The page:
Today marks the 100th anniversary of the birth of Juan Bosch (June 30, 1909-November 1, 2001), leading Caribbean intellectual and former president of the Dominican Republic. He was a politician, historian, writer, and educator. [Also see previous posts Dominican VP Margarita Cedeño Lauds Juan Bosch’s Legacy and Juan Bosch (1909-2001).] In his honor, here is an obituary from the Los Angeles Times, which rendered tribute to his legacy upon his death in 2001.
Juan Bosch, a former president of the Dominican Republic whose name is forever linked to the U.S. invasion of that island nation in 1965, died Thursday in Santo Domingo after a long hospitalization. He was 92.
A self-educated author of about 40 books and founder of two of the nation’s three political parties, Bosch exerted an influence as a reformer on a generation of Caribbean politicians that extended far beyond his short time as president. A onetime Marxist who repudiated the label in later life, Bosch came to be seen as a humble, quixotic man of principle who fearlessly stood up against entrenched interests in Dominican politics.
Bosch was the Dominican Republic’s first democratically elected president after the assassination in 1961 of dictator Rafael Trujillo, who had clung to power for three decades. But Bosch’s plans to redistribute land and appropriate some private businesses provoked a right-wing coup d’etat only seven months after he took office.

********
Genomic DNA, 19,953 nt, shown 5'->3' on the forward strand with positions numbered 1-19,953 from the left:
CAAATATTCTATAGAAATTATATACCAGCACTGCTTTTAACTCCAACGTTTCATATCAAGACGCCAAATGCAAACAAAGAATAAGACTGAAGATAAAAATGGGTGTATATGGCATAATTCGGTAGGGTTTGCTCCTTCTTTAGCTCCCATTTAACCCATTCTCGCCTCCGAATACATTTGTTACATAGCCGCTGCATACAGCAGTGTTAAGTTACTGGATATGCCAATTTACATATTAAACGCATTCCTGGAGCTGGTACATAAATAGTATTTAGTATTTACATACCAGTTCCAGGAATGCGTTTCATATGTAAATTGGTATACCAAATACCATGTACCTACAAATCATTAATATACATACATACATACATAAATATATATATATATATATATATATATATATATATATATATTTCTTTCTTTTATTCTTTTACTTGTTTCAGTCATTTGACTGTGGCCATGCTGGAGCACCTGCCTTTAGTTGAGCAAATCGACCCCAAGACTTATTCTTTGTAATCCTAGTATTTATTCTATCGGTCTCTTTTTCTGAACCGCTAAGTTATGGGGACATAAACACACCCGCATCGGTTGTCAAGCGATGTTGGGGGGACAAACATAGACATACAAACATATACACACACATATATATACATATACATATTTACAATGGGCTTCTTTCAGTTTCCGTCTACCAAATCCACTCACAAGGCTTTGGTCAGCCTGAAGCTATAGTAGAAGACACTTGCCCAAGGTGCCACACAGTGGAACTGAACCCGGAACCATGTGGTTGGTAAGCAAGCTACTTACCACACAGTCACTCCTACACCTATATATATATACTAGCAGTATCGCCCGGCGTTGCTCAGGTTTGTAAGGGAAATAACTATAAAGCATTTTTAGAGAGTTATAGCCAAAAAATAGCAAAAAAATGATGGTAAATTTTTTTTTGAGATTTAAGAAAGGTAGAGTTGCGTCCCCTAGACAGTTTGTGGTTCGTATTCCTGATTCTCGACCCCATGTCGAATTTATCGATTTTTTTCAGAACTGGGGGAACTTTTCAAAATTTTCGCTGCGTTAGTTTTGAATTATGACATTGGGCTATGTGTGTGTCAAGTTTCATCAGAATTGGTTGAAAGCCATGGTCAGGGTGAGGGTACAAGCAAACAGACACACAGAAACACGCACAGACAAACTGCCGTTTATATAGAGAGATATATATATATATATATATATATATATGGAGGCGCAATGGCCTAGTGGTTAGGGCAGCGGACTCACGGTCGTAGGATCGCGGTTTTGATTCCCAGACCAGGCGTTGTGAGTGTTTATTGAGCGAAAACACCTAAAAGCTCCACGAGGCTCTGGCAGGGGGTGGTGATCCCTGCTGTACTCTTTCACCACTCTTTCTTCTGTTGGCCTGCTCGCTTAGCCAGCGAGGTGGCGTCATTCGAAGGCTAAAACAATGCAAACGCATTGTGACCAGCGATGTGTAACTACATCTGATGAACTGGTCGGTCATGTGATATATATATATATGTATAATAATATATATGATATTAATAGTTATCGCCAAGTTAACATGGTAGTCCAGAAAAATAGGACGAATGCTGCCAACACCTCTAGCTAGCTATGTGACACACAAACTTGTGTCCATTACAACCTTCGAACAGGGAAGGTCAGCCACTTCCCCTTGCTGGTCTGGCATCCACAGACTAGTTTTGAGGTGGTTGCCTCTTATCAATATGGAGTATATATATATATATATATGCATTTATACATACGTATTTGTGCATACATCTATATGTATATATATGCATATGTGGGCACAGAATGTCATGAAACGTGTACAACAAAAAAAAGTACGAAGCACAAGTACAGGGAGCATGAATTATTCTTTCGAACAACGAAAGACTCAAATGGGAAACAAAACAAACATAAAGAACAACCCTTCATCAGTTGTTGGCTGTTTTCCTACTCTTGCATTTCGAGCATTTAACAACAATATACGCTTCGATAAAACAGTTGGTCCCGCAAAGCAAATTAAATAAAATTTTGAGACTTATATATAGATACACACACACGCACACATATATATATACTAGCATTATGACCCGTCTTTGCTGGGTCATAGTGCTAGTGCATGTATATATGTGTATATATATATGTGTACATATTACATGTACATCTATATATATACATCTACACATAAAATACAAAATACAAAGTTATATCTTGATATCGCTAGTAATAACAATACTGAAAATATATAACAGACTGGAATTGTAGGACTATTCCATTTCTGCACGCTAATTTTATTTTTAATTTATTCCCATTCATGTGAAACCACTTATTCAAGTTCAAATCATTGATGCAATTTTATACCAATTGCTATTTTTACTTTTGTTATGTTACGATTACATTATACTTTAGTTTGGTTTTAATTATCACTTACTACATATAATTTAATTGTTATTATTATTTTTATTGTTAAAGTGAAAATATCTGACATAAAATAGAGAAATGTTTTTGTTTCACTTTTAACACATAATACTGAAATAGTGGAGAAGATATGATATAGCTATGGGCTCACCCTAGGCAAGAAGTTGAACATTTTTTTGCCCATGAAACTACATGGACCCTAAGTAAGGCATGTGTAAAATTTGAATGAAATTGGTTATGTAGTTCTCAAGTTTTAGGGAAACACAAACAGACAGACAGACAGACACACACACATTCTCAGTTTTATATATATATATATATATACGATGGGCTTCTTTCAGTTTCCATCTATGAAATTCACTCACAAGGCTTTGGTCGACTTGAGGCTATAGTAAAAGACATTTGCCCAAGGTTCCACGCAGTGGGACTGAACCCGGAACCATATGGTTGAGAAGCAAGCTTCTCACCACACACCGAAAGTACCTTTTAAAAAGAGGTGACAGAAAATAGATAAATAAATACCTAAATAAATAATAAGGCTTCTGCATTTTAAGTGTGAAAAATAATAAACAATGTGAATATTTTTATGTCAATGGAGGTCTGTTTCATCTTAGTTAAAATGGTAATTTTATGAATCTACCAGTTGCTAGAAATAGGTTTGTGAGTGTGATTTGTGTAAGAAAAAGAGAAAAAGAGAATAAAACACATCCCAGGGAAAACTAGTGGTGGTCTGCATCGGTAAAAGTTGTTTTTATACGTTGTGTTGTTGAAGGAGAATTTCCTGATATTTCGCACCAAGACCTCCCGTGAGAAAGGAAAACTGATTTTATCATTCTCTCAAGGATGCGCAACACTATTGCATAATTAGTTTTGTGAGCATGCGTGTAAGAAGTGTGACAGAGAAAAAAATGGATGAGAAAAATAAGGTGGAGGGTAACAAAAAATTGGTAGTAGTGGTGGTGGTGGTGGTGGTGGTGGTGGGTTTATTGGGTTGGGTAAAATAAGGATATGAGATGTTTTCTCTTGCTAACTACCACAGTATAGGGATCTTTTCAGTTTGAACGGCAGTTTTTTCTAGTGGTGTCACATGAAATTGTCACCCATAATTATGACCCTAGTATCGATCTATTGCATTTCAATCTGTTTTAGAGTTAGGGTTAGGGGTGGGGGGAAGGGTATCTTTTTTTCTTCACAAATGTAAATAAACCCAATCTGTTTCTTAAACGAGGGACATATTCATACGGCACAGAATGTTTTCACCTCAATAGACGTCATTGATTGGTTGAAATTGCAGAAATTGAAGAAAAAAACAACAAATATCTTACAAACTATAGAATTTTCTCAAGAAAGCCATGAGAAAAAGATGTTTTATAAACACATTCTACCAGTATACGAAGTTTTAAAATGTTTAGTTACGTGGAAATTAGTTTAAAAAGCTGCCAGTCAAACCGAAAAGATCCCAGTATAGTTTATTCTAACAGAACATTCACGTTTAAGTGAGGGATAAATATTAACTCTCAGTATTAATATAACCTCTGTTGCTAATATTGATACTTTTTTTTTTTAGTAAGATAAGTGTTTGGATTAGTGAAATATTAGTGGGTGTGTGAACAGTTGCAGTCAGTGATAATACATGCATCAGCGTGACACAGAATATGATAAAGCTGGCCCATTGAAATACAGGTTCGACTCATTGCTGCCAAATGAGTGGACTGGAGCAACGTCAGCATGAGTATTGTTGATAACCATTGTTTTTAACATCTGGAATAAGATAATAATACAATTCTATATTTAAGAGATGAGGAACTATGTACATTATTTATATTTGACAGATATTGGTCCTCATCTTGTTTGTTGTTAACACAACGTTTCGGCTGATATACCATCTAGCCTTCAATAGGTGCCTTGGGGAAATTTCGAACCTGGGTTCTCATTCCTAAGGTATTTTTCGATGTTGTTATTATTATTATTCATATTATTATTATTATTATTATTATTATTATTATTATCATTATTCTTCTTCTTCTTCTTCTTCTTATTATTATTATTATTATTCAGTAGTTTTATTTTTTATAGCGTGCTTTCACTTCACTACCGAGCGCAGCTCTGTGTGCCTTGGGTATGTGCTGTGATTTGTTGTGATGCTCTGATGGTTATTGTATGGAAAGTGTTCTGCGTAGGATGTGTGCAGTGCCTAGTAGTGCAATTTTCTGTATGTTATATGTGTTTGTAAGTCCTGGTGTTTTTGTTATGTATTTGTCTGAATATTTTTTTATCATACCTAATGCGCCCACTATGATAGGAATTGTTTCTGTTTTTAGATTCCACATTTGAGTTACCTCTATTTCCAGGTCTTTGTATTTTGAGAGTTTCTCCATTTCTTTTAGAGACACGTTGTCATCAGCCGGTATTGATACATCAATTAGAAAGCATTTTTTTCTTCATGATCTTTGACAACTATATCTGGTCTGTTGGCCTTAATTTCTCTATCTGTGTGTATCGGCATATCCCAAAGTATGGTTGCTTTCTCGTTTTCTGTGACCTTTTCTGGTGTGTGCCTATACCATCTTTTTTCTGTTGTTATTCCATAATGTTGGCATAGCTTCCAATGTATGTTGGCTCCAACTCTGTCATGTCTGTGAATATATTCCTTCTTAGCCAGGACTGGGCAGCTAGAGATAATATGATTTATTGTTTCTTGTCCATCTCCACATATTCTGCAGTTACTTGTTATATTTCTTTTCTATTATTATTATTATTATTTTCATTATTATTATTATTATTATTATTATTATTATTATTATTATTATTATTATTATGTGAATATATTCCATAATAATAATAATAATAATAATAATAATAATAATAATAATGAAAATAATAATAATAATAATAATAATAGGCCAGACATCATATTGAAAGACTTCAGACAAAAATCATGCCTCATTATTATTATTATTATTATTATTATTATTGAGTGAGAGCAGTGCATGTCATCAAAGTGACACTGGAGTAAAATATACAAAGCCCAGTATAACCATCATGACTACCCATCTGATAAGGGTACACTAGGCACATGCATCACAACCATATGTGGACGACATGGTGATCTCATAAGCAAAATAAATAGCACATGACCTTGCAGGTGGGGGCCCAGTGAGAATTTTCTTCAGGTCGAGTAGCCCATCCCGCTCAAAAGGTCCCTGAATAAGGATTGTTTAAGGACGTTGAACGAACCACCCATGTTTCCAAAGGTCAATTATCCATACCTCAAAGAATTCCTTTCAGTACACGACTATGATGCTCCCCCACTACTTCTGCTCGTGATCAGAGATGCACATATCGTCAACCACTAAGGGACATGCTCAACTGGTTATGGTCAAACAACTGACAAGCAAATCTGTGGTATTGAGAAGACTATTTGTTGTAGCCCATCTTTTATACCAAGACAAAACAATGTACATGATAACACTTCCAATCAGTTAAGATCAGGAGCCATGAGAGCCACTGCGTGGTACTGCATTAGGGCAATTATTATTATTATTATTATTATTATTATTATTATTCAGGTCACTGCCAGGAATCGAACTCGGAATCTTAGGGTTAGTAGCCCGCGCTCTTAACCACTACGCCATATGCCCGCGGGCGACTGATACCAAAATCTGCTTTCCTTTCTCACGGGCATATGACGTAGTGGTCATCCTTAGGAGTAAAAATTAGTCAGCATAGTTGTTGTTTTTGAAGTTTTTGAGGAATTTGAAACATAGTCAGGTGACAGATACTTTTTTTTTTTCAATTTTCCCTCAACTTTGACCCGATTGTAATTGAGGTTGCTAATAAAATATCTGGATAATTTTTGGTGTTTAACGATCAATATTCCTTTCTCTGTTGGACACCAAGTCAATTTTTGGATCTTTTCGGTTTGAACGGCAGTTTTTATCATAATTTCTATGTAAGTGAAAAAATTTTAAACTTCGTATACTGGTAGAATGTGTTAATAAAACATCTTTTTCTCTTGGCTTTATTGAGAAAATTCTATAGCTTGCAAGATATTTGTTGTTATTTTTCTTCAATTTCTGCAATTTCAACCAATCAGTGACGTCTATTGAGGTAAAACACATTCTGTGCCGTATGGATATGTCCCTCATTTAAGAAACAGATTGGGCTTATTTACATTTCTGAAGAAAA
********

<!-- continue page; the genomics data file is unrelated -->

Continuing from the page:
His leftist policies at the height of the Cold War had made President Lyndon B. Johnson fearful of another Cuba-like state in the Caribbean, said Robert Pastor, a political scientist at Emory University. A counter-coup in 1965 by leftist officers who planned to return Bosch to office provoked an invasion by U.S. Marines and soldiers from member countries of the Organization of American States. The troops occupied the island nation for several months until Joaquin Balaguer, a former Trujillo aide and a staunch U.S. ally, won a presidential election.
Latin American analyst Barry Bosworth of the Brookings Institution described Bosch as a victim of the Cold War, a “fairly reasonable person who was portrayed as a Communist sympathizer. People today would have a far more benign view.” As for the 1965 invasion, Bosworth said: “We would never do that again. People look back on it like the McCarthy period and ask, how could it have ever happened?”
Pastor said that Bosch, far from emulating Cuban dictator Fidel Castro, was more concerned about “casting away the vestiges of authoritarianism” from the Trujillo era.
After the 1965 coup, Bosch went into exile in Costa Rica. He returned a year later for the first of three unsuccessful runs for president, twice against Balaguer, his long-standing political rival and nemesis.
On Thursday, three days of national mourning were declared, and Bosch was hailed by Dominican President Hipolito Mejia as “a teacher of politics to generations.”
For full article, see http://articles.latimes.com/2001/nov/02/local/me-64570